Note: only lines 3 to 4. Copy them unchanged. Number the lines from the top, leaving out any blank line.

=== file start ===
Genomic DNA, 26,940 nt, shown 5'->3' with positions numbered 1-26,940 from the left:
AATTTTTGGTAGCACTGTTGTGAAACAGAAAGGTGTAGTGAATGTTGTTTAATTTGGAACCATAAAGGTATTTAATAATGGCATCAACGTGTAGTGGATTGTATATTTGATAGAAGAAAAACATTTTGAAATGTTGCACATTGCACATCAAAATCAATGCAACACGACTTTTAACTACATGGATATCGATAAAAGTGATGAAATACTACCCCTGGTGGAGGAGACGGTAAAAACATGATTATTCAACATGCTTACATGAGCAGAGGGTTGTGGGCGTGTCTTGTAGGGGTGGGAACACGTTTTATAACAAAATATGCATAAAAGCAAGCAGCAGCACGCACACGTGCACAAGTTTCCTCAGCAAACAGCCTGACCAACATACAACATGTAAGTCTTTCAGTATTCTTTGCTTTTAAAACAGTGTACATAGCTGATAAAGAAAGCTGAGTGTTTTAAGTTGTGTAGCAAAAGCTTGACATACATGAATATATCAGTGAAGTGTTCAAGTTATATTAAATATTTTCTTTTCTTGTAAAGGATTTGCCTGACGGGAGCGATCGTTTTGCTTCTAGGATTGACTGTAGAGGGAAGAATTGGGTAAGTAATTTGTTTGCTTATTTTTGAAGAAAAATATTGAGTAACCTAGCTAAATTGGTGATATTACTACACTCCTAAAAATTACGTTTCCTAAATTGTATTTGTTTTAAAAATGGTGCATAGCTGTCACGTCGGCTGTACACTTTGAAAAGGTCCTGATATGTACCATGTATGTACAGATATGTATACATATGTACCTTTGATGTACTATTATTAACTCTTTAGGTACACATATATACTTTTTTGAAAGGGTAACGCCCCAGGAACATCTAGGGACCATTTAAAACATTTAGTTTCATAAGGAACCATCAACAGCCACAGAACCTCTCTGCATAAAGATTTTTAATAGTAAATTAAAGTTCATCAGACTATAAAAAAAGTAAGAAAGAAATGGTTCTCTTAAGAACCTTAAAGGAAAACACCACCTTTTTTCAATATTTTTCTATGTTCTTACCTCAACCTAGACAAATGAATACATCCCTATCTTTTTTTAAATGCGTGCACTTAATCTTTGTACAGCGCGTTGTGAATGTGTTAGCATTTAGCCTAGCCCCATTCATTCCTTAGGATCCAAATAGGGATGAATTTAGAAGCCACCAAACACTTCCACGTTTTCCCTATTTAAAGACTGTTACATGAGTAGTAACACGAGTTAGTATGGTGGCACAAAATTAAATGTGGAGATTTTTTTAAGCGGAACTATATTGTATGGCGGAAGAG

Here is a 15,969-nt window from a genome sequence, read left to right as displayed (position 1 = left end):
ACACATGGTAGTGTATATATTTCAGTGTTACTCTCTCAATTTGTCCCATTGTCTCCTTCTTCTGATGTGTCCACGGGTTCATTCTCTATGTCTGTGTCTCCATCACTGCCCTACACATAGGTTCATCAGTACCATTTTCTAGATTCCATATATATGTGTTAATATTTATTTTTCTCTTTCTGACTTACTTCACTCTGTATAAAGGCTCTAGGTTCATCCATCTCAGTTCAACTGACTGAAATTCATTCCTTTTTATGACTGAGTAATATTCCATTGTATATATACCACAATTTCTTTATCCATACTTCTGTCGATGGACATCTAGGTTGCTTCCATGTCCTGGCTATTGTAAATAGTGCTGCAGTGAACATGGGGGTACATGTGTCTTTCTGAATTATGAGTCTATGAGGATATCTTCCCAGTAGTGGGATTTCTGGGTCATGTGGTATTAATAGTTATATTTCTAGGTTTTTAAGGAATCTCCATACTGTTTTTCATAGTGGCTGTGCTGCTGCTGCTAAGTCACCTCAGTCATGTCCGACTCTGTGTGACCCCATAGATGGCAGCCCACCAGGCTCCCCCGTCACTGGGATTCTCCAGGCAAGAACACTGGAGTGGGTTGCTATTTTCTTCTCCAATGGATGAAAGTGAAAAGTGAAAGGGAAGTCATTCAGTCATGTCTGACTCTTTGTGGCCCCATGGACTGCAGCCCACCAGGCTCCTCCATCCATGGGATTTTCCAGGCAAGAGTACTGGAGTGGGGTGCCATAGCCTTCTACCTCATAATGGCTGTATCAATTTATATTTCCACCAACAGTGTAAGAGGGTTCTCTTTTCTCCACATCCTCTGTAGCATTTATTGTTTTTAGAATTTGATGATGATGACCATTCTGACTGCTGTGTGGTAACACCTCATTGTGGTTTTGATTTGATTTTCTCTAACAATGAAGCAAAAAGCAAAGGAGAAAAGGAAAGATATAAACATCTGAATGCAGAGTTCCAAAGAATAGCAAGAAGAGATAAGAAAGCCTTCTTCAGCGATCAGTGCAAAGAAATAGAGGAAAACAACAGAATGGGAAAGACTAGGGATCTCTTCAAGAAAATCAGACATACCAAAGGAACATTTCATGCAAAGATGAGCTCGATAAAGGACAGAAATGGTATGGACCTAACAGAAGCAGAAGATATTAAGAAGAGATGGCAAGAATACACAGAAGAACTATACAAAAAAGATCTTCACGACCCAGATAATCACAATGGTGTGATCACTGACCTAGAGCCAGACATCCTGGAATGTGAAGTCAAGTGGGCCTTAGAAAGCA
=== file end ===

Here is a 15,969-nt window from a genome sequence, read left to right as displayed (position 1 = left end):
ACACATGGTAGTGTATATATTTCAGTGTTACTCTCTCAATTTGTCCCATTGTCTCCTTCTTCTGATGTGTCCACGGGTTCATTCTCTATGTCTGTGTCTCCATCACTGCCCTACACATAGGTTCATCAGTACCATTTTCTAGATTCCATATATATGTGTTAATATTTATTTTTCTCTTTCTGACTTACTTCACTCTGTATAAAGGCTCTAGGTTCATCCATCTCAGTTCAACTGACTGAAATTCATTCCTTTTTATGACTGAGTAATATTCCATTGTATATATACCACAATTTCTTTATCCATACTTCTGTCGATGGACATCTAGGTTGCTTCCATGTCCTGGCTATTGTAAATAGTGCTGCAGTGAACATGGGGGTACATGTGTCTTTCTGAATTATGAGTCTATGAGGATATCTTCCCAGTAGTGGGATTTCTGGGTCATGTGGTATTAATAGTTATATTTCTAGGTTTTTAAGGAATCTCCATACTGTTTTTCATAGTGGCTGTGCTGCTGCTGCTAAGTCACCTCAGTCATGTCCGACTCTGTGTGACCCCATAGATGGCAGCCCACCAGGCTCCCCCGTCACTGGGATTCTCCAGGCAAGAACACTGGAGTGGGTTGCTATTTTCTTCTCCAATGGATGAAAGTGAAAAGTGAAAGGGAAGTCATTCAGTCATGTCTGACTCTTTGTGGCCCCATGGACTGCAGCCCACCAGGCTCCTCCATCCATGGGATTTTCCAGGCAAGAGTACTGGAGTGGGGTGCCATAGCCTTCTACCTCATAATGGCTGTATCAATTTATATTTCCACCAACAGTGTAAGAGGGTTCTCTTTTCTCCACATCCTCTGTAGCATTTATTGTTTTTAGAATTTGATGATGATGACCATTCTGACTGCTGTGTGGTAACACCTCATTGTGGTTTTGATTTGATTTTCTCTAACAATGAAGCAAAAAGCAAAGGAGAAAAGGAAAGATATAAACATCTGAATGCAGAGTTCCAAAGAATAGCAAGAAGAGATAAGAAAGCCTTCTTCAGCGATCAGTGCAAAGAAATAGAGGAAAACAACAGAATGGGAAAGACTAGGGATCTCTTCAAGAAAATCAGACATACCAAAGGAACATTTCATGCAAAGATGAGCTCGATAAAGGACAGAAATGGTATGGACCTAACAGAAGCAGAAGATATTAAGAAGAGATGGCAAGAATACACAGAAGAACTATACAAAAAAGATCTTCACGACCCAGATAATCACAATGGTGTGATCACTGACCTAGAGCCAGACATCCTGGAATGTGAAGTCAAGTGGGCCTTAGAAAGCA